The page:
The Yankees team that took the field that afternoon were a mixture of starters and subs. Tony Lazzeri, Earle Combs, Babe Ruth and Lou Gehrig bolstered little used Julie Wera at third, Cedric Durst in left, Ray Morehart at second and a catcher named Pickens. To shake things up, Ruth and Gehrig swapped positions for the game.
Perhaps unnerved by the large crowd and knowing his future was riding on his performance that afternoon, the young pitcher ran into trouble, yielding a single to the first batter. The next Leaf forced the runner out and two walks loaded up the bases. Former St. Louis Brown Bobby Lamotte hit a hot liner right at Ruth who made the play and doubled the runner off first to end the inning. The Babe, who always took his pre-game warm-up at first base, knew his way around the bag.
In the second, Styborski got the first man on a ground out then gave up a single and walk. He bore down and struck out the next batter then lost all composure by walking the next batter, loading the bases again. Styborski still couldn't locate the plate and he gave a free pass to veteran Bill Webb to force a run home. Former Yankee Merwin Jacobson dropped a single in short left scoring another run but Cedric Durst fired the ball to the catcher who tagged out another potential Toronto run to end the inning.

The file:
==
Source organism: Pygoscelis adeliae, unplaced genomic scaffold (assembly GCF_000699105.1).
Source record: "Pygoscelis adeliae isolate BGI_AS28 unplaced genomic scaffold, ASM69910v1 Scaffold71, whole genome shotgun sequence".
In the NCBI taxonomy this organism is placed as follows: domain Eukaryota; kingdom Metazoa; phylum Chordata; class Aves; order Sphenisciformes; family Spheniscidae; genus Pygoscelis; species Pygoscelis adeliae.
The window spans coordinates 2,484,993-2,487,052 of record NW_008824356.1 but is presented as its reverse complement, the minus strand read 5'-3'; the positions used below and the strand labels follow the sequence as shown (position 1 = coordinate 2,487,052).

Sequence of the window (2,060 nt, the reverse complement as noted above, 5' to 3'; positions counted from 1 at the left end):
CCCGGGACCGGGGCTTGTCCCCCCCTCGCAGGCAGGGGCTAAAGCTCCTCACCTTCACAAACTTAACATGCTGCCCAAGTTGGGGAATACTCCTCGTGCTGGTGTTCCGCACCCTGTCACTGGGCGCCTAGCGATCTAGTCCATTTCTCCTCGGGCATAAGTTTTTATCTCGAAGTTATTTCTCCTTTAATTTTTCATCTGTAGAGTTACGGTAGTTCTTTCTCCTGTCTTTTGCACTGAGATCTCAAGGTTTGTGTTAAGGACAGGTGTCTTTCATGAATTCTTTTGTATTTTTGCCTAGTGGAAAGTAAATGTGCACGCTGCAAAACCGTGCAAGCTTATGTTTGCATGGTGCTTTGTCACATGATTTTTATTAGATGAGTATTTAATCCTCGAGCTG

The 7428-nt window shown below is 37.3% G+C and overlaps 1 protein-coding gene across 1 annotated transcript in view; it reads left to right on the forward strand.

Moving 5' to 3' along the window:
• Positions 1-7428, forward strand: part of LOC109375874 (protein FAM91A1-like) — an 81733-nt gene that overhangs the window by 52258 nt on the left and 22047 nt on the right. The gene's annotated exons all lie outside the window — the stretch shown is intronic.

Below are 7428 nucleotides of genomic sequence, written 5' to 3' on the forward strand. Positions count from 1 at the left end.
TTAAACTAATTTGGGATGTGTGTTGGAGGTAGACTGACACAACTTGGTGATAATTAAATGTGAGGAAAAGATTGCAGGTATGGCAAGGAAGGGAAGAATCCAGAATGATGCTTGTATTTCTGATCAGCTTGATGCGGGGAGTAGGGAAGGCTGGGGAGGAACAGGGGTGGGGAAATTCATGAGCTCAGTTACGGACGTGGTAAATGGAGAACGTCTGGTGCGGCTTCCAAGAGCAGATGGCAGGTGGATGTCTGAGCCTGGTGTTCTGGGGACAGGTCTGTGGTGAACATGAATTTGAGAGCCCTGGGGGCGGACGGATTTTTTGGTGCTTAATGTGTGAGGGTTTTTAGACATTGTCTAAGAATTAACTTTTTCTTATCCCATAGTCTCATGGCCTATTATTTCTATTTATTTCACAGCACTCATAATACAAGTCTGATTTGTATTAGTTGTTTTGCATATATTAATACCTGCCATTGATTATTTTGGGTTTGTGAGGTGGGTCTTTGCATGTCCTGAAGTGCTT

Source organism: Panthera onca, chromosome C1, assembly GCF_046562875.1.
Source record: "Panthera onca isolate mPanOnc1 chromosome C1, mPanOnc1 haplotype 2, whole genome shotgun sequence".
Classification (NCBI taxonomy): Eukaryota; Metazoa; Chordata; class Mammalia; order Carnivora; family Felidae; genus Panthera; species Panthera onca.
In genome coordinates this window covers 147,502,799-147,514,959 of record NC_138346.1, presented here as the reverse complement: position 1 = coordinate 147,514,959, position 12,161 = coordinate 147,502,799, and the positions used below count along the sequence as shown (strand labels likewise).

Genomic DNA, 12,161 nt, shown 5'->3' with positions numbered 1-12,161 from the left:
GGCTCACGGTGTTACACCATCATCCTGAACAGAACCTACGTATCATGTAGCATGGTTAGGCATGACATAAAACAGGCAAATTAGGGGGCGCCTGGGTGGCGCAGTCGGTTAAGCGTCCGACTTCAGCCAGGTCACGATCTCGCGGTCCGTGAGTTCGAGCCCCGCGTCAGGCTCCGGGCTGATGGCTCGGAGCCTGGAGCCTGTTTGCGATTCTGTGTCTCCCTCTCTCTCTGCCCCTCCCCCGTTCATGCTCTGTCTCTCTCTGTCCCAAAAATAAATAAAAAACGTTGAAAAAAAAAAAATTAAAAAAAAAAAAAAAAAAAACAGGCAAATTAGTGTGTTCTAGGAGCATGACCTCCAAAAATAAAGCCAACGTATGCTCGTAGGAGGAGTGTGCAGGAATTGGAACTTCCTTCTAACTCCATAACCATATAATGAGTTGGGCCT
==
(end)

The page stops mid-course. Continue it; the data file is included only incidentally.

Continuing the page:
Styborski led off the third and got a hold of an Augie Prudhomme pitch but Merwin Jacobson shagged it for an out. By the time Styborski picked up his glove and took the mound, he'd calmed down a bit and got the side out fast with two ground balls to Lazzeri and an outfield fly out.
The Yankees came alive in the forth, kick started by Gehrig's lead-off single. With one out Lazzeri smashed a double to left, moving Lou over to third. Third baseman Julie Wera knocked in both runners with a long single and suddenly it's 2-0 New York. The catcher Pickens hit into a double play to end the frame.
On the mound again, Styborski gave up a quick single to the right fielder. With one on and no outs and the game on the line again, Styborski reached deep down and fired a pitch to Fred Bratschi. The left fielder swung and hit it deep to left field but Durst made the play, halting the runners. The pitcher Prudhomme hit the ball back to Styborski who fielded it and threw his counterpart out at first. Now with the runner on second and two away, former Detroit Tiger and lead-off batter Les Burke stepped to the plate. Styborski fired the ball in and Burke hit it back to Wera at third. End of inning.